US President Donald Trump went with the first lady to visit troops in Iraq on Christmas evening to show his support for the troops and wish them a Merry Christmas.
This marks the first time during Trump’s presidency that he has visited troops in an active combat zone and coincides with the decision by the Trump administration to remove the 2,000 US troops stationed in Syria and having the 14,000 soldiers stationed in Afghanistan. During his campaign, Trump promised to pull troops out of Syria and Afghanistan, but not from Iraq. Trump has made clear that he is not planning on withdrawing troops from Iraq and at the base said “We’re no longer the suckers, folks. Our presence in Syria was not open-ended, and it was never intended to be permanent. Eight years ago, we went there for three months, and we never left.”
Last year, Trump had visited the Walter Reed Army Medical Center, something former president George W. Bush had done from 2003 to 2008, continuing the tradition of sitting presidents visiting the troops during the holidays to boost morale. Trump may have visited the troops in Iraq to boost his approval ratings as well following the partial government shutdown over funding forTrump’ss border wall. Currently, Trump has an approval rating of around 41 percent, which is four percent higher than he was a year ago.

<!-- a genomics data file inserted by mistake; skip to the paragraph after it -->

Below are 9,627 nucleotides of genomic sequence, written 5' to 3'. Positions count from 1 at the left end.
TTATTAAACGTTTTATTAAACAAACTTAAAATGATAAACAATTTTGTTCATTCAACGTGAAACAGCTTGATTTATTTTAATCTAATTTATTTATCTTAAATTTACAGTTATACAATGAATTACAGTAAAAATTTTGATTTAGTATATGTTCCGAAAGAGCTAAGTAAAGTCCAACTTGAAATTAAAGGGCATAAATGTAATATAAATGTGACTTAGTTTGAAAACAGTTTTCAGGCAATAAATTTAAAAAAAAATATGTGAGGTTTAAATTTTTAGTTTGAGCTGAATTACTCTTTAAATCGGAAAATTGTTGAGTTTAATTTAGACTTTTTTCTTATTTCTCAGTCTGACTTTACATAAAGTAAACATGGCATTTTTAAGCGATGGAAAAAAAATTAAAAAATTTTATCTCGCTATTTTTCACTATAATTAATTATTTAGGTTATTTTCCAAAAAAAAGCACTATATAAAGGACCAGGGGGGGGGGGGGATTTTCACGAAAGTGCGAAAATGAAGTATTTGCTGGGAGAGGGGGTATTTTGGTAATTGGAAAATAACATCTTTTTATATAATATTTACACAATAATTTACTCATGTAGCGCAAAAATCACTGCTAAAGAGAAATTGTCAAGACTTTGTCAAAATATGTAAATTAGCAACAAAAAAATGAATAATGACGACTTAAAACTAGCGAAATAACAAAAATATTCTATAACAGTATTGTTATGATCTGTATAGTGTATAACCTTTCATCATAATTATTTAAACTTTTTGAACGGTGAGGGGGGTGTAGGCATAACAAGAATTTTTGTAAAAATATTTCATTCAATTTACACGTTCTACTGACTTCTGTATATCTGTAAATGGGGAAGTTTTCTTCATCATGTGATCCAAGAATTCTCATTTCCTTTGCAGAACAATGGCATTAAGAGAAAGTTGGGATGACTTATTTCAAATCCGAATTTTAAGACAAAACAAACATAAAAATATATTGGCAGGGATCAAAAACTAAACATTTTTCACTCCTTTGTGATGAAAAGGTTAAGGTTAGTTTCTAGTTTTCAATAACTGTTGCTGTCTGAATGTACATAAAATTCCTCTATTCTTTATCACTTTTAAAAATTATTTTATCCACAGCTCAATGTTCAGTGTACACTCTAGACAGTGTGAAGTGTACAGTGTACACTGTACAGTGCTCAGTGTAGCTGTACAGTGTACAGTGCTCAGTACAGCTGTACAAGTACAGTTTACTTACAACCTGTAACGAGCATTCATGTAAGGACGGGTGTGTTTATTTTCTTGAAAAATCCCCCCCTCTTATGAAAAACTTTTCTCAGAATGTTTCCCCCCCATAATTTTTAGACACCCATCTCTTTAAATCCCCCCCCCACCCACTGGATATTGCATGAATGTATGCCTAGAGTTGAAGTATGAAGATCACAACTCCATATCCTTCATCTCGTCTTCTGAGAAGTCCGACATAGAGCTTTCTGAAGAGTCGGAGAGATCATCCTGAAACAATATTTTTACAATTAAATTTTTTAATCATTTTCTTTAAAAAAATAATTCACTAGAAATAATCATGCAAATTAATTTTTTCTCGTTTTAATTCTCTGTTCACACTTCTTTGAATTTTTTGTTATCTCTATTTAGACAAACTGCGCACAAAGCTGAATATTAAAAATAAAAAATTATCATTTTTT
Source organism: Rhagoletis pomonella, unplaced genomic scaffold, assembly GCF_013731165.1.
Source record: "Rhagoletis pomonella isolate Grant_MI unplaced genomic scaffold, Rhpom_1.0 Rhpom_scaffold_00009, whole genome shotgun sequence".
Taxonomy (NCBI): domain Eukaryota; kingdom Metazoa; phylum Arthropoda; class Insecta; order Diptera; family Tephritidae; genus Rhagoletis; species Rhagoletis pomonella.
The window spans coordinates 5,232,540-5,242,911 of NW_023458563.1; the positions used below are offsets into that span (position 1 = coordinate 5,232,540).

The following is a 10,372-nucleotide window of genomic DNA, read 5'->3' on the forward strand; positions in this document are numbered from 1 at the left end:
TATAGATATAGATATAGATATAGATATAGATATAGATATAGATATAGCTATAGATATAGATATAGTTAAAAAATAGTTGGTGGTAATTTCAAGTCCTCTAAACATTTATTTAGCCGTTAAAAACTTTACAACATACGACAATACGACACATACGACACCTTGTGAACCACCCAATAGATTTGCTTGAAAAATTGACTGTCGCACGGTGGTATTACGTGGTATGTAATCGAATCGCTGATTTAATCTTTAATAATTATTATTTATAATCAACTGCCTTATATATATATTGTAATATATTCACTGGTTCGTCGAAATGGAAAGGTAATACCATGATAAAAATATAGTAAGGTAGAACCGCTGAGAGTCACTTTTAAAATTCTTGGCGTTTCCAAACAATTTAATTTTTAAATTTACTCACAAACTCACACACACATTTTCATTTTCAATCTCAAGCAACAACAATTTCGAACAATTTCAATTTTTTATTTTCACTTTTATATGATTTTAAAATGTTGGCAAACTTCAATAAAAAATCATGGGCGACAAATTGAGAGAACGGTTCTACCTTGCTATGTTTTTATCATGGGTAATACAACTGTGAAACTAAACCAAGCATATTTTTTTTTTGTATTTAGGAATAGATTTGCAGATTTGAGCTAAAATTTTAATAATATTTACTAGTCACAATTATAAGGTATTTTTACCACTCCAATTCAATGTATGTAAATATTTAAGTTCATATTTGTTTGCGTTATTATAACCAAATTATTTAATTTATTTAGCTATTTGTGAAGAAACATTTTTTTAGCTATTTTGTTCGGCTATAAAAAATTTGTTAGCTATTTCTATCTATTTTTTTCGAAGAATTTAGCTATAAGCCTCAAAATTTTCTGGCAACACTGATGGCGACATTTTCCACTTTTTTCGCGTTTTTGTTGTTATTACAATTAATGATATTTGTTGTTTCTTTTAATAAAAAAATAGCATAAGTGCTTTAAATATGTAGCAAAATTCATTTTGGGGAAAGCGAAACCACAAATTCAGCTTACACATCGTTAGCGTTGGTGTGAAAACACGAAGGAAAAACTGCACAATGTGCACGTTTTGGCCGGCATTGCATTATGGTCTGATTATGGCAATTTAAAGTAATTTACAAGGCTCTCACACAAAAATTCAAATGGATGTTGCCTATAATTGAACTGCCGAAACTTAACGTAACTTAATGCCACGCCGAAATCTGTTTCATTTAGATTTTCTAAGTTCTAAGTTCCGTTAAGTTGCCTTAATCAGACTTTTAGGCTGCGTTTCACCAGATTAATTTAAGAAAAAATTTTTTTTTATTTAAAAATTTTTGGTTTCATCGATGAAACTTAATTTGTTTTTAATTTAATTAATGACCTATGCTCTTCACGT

While visiting the troops, Trump said “We are always going to protect you. And you just saw that because you just got one of the biggest pay raises you’ve ever received — unless you don’t want it. (Applause.) Does anybody here — is anybody here willing to give up the big pay raise you just got? Raise your hands, please. Ah, I don’t see too many hands. Okay, don’t give it up. It’s great. You know what? Nobody deserves it more. You haven’t gotten one in more than 10 years — more than 10 years. And we got you a big one. I got you a big one. I got you a big one. (Applause.)”
Howeve,r it is unclear what 10 percent raise Trump is referring to. This year, according to figures from the Department of Defense, raises in 2018 were a 2.4 percent increase from the previous year. In August, Trump signed the Fiscal 2019 Defense Authorization Act, which will give a 2.6 percent pay raise to 15,600 service members in 2019.
It is also unclear what Trump meant when he said the troops “haven’t gotten one in more than 10 years” as the Department of Defense data shows there has been an increase in pay every year for the past 11 years. It is possible that Trump is referring to some other raise in military pay that is not included in the basic annual pay figures, but he did not clarify whose pay or which pay was being raised in his remarks.